Another great figure, but of an entirely opposite character, was Huldreich Zwingli (q.v.), the leader in the Swiss Reformation. He obtained quite an exceptional influence over the decisions of the council. Zurich was later to become the capital of a reformed Swiss League and for the realization of this aim he renewed the fight against the conservative Forest districts of the Swiss League. This war ended again with defeat for Zurich and it deprived the whole Evangelical party in Switzerland for nearly two centuries of its preponderant position.
The fight of the country districts for the grant of equal polit ical rights with the burghers of the ruling class marks the third stage in the history of Zurich. Originally the people in the country had retained a number of political privileges, which had been confirmed by the town herself and in the Reformation period were even enlarged. In the 17th and 18th centuries, however, there was a tendency to limit the privileges of burghership to the actual holders. The reserved rights of the country population were disregarded, the administration centralized, the country ruled solely by deputies from the town. The Great Council came to be mainly chosen by a small committee of members actually sitting in the Council and each gild had the right to fill by itself the seats becoming vacant by decease of its members. Trade was a privilege of the burghers alone. A country man was not allowed to have a business of his own; he could only work in the pay of a burgher as his employee. Some particular crafts were alto gether reserved to the townspeople; an attempt was even made to deprive the town of Winterthur of its flourishing silk trade.
Occasional opposition from the country folk was severely pun ished. In 1794 some inhabitants of Stafa (a rich village on the lake) claimed the restoration of their old privileges (Stafner articles), but it was not until 1798, when the Helvetic Republic was founded, that political and economical liberty was extended to the country districts. In 1803 certain privileges of the town were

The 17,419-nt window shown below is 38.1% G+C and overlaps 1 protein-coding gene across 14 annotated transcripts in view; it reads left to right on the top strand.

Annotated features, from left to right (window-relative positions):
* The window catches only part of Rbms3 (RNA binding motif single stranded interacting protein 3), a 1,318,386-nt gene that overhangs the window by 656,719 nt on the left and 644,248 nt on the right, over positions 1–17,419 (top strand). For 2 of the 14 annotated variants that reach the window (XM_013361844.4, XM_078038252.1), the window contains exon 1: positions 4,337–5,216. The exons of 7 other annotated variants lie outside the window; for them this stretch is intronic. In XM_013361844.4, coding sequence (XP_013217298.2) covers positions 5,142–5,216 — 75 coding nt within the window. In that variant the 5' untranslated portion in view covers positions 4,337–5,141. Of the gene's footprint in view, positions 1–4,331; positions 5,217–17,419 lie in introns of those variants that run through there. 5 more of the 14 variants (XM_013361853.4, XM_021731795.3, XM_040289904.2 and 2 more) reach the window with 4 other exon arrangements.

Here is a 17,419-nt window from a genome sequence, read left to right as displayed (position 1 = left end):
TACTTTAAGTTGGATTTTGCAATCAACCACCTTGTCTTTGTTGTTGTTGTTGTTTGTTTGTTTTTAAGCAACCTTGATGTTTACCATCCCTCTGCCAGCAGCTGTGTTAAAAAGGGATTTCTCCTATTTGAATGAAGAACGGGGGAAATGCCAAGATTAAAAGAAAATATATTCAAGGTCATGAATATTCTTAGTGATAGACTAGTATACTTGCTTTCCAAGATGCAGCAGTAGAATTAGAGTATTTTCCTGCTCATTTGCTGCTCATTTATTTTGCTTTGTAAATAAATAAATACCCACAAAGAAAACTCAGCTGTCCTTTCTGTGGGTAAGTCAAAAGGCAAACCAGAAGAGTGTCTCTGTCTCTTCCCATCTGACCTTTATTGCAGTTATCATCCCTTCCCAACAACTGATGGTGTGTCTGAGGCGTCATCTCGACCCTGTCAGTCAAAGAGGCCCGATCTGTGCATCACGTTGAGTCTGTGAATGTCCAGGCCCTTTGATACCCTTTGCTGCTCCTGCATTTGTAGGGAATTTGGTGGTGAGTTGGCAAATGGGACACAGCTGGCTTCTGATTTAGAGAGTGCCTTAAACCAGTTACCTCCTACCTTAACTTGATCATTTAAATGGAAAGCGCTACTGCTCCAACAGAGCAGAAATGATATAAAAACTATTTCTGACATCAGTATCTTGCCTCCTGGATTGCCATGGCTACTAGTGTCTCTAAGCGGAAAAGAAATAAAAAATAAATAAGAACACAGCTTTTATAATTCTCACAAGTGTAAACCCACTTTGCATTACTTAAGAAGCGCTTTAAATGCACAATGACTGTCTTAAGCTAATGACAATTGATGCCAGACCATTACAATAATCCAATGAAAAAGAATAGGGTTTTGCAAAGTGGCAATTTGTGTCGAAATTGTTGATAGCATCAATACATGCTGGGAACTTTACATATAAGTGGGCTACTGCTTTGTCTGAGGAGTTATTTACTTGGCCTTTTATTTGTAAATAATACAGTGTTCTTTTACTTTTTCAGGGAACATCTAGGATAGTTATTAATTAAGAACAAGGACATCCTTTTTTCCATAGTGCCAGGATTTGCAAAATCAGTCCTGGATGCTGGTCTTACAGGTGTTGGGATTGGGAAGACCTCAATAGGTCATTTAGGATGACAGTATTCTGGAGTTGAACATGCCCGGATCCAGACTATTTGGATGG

restored by giving the town proportionally a much larger repre sentation in the new council than the country. Under the can tonal constitution of 1814 matters became even worse, for the town with about I0,000 inhabitants had 130 representatives in the Great Council, while the country districts with about 200,000 inhabitants had only 82. Reaction lasted till 1830, when a great popular meeting at Uster proposed a radical reform to abolish inequality between town and country. The democratic reform was accepted by the majority of the voters. The following period has rightly been called the "Regeneration Period"; administration was completely reorganized, the school-system reformed and crowned by the establishment of a cantonal university. The last great change in the cantonal constitution occurred in 1867-69, when the rights of the legislative council were reduced in favour of a more truly democratic system. The cantonal Government was to be elected by the people, the power of parliament was re duced by the people's privilege of referendum (i.e. the right to accept or reject bills proposed by parliament) and initiative (i.e. the right to propose bills of its own).
A particular task fell yet on the city proper: the assimilation of the new population which—owing to the rapid development of the town—had by far outgrown the number of the old privileged class and had partly settled in the outlying districts. The town began to open her schools to the newcomers and then facilitated the entrance into burghership. The work was crowned by the incorporation into the town of II outlying districts in 1893. A scheme under revision in 1928 proposed to incorporate a great number of other suburbs. This would bring the city's area within the size of some of the biggest European cities.